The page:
Monday, May 26, 2014

An Attempt at Translating Latin: Any Help?

Last night I had a wonderful find: I found a family tree that a distant cousin had posted on My Heritage. On that tree was posted a marriage certificate for my third great grandparents in Germany! This gave me the actual village my ancestors were from! Also, he had posted PHOTOS of this couple with one of their children! I have asked permission to post these photos and hope to be able to do that soon!

In the meantime, I've been working on the marriage record. It is written in Latin and I used about five different websites to help me translate the document. Besides the fact that it is in Latin, the handwriting is also difficult to read. So, I'm not sure how the words are even spelled.

I'd love help if anyone has any ideas where I'm struggling!

My attempt at what the document actually says:

1847 Novembris vigesima querta - Faites sine opporitione proclamationis tribus legitimus Michailis Kehrbach et Elizabethae Barbz en conjugium ex Ediger et Maria Anna Reuter filia legitima Joannes Reuter et Anna Barbarae Andre conjugium ex Ediger sacromectaliter copulati suet. Festes averant Adolphus Seiters et Valentinas Veranz ex Ediger. (signed)
My attempt at a translation:

1847 November twenty-fourth- Was without convenience of banns. Clan(?) Anton (Anthony) Kehrbach the legitimate son of Michailis (Michael) Kehrbach and Elizabeth Barbz in marriage (a married couple?) from Ediger and Maria (Mary) Anna Reuter the legitimate daughter of Joannes (John) Reuter and Anna Barbara Andre in marriage (a married couple?) from Ediger the sacrament of marriage (?suet?). Wedding (?averant?) (note: I think this has to do with witnesses) Adolph Seiters and Valentine Veranz of Ediger. (unknown signature)

Do we share common ancestors? I'd love to talk! Please write me at

Saturday, May 24, 2014

Saturday Night Genealogy Fun - A Genea-Scavenger Hunt!

Randy posted tonight's Saturday Night Genealogy Fun challenge over at Genea-Musings. Tonight's challenge is to pick a male relative who isn't a direct relative. Good choices would be a brother of an ancestor or the husband of an ancestor. You're wanting someone whose name probably wouldn't change throughout their life. Also, pick someone who was born between 1800-2000. Then, use FamilySearch to see what records come up. Tell what records you find & if you find anything new.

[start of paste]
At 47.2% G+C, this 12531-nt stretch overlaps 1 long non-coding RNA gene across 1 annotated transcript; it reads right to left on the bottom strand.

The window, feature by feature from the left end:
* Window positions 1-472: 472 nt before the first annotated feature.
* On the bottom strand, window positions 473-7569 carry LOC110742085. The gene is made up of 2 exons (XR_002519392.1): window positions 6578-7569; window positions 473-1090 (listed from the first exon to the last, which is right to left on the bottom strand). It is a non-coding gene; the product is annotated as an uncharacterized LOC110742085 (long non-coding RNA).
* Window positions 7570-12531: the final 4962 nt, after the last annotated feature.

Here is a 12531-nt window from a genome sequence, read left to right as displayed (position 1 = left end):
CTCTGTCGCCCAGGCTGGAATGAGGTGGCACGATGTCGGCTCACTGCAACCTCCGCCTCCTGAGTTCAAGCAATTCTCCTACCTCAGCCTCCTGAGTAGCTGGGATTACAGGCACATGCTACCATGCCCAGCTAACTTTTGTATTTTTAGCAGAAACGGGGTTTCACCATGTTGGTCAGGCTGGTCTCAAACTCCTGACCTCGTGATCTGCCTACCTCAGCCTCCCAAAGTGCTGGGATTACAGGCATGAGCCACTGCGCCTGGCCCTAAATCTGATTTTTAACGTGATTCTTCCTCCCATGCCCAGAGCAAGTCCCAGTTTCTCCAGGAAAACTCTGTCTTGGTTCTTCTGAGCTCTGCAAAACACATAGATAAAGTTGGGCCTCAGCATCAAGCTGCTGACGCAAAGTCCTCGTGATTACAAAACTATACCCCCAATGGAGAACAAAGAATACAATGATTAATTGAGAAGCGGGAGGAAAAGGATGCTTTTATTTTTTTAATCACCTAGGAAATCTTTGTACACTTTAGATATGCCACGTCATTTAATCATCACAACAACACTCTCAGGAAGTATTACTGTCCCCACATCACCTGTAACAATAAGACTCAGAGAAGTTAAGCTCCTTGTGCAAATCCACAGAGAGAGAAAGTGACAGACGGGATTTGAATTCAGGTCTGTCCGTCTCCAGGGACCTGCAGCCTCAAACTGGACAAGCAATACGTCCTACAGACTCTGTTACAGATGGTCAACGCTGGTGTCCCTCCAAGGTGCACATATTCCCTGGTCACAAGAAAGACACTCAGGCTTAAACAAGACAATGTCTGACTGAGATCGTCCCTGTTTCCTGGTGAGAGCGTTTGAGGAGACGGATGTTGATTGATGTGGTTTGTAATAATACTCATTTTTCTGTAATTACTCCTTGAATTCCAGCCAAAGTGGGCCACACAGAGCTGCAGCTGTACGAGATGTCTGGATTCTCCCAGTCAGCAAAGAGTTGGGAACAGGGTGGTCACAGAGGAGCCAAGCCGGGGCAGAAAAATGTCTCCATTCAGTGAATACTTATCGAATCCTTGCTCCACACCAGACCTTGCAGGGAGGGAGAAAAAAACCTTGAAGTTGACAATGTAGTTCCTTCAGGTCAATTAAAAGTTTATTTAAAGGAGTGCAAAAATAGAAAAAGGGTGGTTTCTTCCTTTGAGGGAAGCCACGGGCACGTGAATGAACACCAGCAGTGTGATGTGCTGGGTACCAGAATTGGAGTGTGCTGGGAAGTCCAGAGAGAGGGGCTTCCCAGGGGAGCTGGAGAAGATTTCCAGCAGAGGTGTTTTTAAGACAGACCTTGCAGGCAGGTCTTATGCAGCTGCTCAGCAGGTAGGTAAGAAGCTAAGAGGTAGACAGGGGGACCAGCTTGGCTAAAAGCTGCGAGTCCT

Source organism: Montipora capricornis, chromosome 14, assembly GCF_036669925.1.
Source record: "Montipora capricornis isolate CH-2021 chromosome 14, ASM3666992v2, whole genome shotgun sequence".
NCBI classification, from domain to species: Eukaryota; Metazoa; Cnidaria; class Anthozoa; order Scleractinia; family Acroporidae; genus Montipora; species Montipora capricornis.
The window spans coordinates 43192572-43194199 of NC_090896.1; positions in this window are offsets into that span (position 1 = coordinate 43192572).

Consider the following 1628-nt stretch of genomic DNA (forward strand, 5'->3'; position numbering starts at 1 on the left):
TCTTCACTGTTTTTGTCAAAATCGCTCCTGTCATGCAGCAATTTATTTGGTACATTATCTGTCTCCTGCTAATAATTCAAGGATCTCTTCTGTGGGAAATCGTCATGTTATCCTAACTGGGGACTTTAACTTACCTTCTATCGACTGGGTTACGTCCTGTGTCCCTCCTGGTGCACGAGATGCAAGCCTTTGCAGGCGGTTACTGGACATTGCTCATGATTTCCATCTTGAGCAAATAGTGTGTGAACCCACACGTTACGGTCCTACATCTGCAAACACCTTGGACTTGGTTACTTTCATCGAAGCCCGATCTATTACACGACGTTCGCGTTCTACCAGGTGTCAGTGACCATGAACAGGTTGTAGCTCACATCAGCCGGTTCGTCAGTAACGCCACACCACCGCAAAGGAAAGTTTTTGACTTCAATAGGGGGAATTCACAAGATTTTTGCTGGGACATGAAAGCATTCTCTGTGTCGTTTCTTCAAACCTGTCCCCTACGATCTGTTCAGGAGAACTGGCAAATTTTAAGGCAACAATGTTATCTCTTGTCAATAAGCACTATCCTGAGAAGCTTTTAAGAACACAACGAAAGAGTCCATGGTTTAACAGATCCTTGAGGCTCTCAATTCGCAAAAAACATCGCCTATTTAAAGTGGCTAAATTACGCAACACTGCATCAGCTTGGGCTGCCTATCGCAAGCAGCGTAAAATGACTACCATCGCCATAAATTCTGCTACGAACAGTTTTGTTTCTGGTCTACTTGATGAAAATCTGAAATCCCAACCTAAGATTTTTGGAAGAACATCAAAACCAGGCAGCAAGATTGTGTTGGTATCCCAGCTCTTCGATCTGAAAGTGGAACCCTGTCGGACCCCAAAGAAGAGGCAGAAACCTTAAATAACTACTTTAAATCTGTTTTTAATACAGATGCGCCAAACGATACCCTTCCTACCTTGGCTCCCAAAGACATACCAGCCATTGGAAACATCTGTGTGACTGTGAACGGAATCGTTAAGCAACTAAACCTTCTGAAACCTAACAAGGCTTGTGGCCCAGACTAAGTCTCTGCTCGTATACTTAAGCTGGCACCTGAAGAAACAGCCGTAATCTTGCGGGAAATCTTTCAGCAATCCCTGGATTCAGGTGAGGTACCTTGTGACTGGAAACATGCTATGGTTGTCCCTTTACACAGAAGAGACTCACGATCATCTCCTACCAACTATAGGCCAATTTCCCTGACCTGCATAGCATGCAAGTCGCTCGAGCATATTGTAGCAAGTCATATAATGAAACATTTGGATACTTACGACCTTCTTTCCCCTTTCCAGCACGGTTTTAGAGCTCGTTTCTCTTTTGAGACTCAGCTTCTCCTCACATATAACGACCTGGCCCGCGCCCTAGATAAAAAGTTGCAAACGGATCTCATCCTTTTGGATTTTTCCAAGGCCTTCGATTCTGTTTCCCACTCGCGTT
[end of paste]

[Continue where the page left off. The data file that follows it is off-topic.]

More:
I chose Edward L Stewart (Aug 1879 in PA - abt 1921 in PA), a sibling to my direct ancestor Andrew McClintock Stewart. Here are the records I found:

1920 Census in Castane, Clinton County, Pennsylvania. He's a farmer, age 40, living with his wife, Pearl, who is 29. There are no children.

1910 Census in Dunnstable, Clinton County, Pennsylvania. He's 30 years old and living with his mother & father & one of their grandsons, Alexander S Lloyd. Alexander is the son of Edward's sister, Sarah, who is still living. I have not found her in the census and am not sure why she doesn't have her son with her.

1900 Census in Bald Eagle Township, Clinton County, Pennsylvania. He's 20 living with his parents & a younger brother & working as a farm laborer. His father is a farmer.

1880 Census in Dunstable, Clinton County, Pennsylvania. He's 9 months old - born in August. He's living with his parents & two older sisters, ages 3 & 6.

Edward L Stewart's front of WWI draft registration card (from FamilySearch)
Edward's WWI Draft Registration Card. This was a new record for me and filled in a lot of blanks including exact date of birth and middle name! It lists his full name as Edward Lawrence Stewart with a date of birth as August 10, 1879. He was of medium build and a slender build.

I'm thrilled to have found some new information and need to search for more family records in the draft registration cards.

Do we share common ancestors? I'd love to talk! Please write me at

Friday, May 23, 2014

Brick Wall: Busted

I have tried to identify the father of Andrew McClintock (1804-abt 1864 in PA) for several years. The key to busting this brick wall was in the newly released Pennsylvania certificates of death.

Andrew and his wife, Mary Jane, had eight children that I know of. Three of those children died between 1906 and 1922, the years for which these death records have been released and are available at

(image from
Two of these records, those for Samuel & Adam, list the maiden name of their mother as "unknown." But the third child, their daughter Sarah Elizabeth (McClintock) Furst who died in 1922, lists the mother's maiden name as Jane Decker who was born in Pennsylvania. The informant was I. Torrence Shearer. Torrence Shearer was a grandson of Andrew & Mary Jane. Mary Jane didn't die until 1892 when Torrence was in his mid-30's, so it is likely that he knew her maiden name. He gave his grandmother's name as Jane Decker.

1830 Census, Gregg, Centre Co, PA (Andrew McClintick last in image) (image from
Andrew & Mary Jane McClintock were living with three young sons in Gregg, Centre County, Pennsylvania in 1830. From the birth date of their oldest son, William, in February of 1823, I am guessing that they probably married in that county in 1821 or 1822. But, we couldn't find a marriage record.